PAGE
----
Legal Project Management (LPM) – Interesting New Software from ERM Legal Solutions
Some lawyers still resist legal project management (LPM). An earlier generation thought they could ignore e-mail. I view LPM like e-mail: inevitable for both inside and outside counsel. In this post, I discuss an intriguing LPM tool.
At Legal Tech last week, I met with executives of ERM Legal Solutions (“ERM LS”), which offers an intriguing LPM tool. The company focuses on the legal market now but has roots in and serves multiple markets. The horizontal focus is good. While lawyers need customized interfaces, which ERM LS offers, they can benefit from and apply project management techniques honed elsewhere.
The company’s software uses either a template or custom-built project plan. To custom-build a plan, lawyers write one using an outline metaphor via an on-screen yellow pad. For each element of the plan, the project manager must specify the appropriate resource (type of timekeeper), estimate the hours required, and spell out the sequence of work. Once that is defined, the system presents each timekeeper with a list of his or her tasks – from that new project as well as from others – in priority order. It also has a dashboard so that the lawyer in charge or project manager can monitor overall progress, including budget versus actual.
Patented algorithms drive resource allocation. As timekeepers indicate they have finished a task and report their hours for it, the system dynamically updates the overall plan. For example, an associate may see several pending tasks from multiple projects on her list. The system shows tasks in priority order and which are ready for action. As other timekeepers finish their work, the priority order of tasks in one or many projects may change.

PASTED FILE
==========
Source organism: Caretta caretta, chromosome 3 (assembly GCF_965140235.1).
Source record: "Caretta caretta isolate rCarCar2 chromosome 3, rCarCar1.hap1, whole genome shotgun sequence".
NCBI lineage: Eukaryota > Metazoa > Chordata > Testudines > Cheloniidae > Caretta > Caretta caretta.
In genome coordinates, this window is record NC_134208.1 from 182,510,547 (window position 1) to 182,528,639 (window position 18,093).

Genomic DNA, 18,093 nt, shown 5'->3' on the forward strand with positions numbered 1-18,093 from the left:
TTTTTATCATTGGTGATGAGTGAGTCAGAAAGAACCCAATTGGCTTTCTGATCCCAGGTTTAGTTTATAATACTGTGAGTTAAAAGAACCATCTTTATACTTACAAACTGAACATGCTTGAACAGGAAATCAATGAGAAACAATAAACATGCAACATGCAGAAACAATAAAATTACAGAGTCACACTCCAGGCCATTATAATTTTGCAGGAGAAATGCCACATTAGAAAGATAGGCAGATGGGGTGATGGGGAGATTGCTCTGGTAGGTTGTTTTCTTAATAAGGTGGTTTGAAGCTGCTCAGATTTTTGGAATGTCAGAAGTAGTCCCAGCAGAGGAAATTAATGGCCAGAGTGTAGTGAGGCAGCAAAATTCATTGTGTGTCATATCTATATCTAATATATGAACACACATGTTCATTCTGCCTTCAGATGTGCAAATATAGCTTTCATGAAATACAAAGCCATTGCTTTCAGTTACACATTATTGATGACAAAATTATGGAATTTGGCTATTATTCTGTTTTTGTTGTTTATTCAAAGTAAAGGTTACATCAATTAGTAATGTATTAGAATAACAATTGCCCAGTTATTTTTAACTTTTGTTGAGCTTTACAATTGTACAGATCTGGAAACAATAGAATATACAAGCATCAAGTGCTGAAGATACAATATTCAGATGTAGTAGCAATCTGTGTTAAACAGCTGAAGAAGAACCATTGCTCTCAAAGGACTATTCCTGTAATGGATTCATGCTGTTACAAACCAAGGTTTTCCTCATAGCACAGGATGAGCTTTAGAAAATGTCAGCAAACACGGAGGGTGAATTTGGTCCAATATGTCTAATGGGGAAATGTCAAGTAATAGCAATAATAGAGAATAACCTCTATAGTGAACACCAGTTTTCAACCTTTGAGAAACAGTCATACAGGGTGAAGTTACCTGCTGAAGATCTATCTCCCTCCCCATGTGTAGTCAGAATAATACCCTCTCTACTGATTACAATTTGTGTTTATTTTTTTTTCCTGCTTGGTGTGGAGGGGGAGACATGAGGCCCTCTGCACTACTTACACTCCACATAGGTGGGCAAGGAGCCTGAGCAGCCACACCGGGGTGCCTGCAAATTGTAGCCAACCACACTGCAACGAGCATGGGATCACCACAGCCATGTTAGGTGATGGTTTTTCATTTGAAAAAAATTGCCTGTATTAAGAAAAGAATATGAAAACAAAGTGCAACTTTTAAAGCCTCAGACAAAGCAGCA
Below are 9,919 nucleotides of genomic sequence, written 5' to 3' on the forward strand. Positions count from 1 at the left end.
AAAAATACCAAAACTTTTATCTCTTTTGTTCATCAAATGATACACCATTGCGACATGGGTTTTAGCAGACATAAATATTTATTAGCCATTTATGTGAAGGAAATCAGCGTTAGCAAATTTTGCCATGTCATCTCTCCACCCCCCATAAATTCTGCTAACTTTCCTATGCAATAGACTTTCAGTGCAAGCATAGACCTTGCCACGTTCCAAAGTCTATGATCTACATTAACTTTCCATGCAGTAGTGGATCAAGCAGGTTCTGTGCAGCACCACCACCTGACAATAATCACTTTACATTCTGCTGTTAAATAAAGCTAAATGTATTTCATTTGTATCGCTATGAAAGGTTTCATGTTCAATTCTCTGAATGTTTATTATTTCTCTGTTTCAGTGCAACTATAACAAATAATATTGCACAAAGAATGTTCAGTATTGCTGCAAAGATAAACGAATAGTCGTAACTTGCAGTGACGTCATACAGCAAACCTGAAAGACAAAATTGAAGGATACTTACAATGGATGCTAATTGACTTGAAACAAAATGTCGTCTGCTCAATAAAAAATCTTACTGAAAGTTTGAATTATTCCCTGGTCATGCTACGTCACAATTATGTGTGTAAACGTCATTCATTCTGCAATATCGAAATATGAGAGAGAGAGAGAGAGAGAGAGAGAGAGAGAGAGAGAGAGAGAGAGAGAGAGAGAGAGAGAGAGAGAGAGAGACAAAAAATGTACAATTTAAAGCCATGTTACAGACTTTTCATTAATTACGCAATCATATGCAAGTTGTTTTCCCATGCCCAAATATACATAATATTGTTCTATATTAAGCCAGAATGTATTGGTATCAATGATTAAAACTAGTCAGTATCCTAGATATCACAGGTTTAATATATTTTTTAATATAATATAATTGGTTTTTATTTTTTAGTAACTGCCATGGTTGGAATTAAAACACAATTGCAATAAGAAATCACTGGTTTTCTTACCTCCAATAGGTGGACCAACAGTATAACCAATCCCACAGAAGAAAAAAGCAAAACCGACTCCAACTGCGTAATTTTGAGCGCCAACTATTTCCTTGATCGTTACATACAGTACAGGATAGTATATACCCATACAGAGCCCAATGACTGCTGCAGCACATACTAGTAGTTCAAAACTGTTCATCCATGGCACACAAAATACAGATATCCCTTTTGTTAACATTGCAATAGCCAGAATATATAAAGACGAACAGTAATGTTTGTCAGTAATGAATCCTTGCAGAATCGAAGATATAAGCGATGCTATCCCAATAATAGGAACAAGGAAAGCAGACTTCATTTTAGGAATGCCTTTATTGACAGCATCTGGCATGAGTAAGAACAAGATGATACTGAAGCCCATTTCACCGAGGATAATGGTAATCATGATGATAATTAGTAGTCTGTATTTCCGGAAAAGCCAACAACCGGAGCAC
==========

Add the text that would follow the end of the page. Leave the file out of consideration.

As important, the system generates alerts for project managers and lawyers in charge to highlight which tasks may be over budget or at risk for going over budget. It also provides an overview of organization-wide resource allocation which is constantly re-prioritized in real time. And finally, law firms can share selected aspects of the plan with their clients through a web based portal.
I am not a professional project manager and I spent only one hour with ERM LS, so the most I can say is that company offers a promising approach. Two large firms – Perkins Coie and Baker Donelson – are considering piloting the software. Additionally, ERM LS tells me that their LegalTech demonstrations have yielded three other large firms eager to explore piloting the software.
Legal project management is not just for law firms. I hope that in-house counsel, who need LPM just as much as law firms do, also consider it. Corporate legal departments can leverage efficiencies with all their outside law firms with this tool.
I have two reservations to share. First, some screens seem too busy, though I suspect that lawyers will either adapt or ERM LS can simplify, consistent with each firm’s preferred user view. And second, lawyers may resist the idea that “the computer tells me what to do” in that the software presents tasks in a suggested order. That, however, is a human problem and one likely true of any good LPM tool. Proper project management means letting the project plan inform lawyers what to do. The system appears to have the flexibility to allow lawyers to change priorities though doing so will ripple through the project plan and all other project plans – as well it should.
LPM is much more a mindset and approach than it is software. But for those with the right mindset and approach, effective software eases the effort. For large law firms and law departments, the market does not offer that many LPM software choices. I am glad to see a promising new one. Comments from anyone who has evaluated it in more detail are, of course welcome.
[Updated (9 Feb 2011): For another review of ERM LS, see Toby Brown’s post 9 Feb 2011 post, A New LPM / AFA Tool on the Market.]
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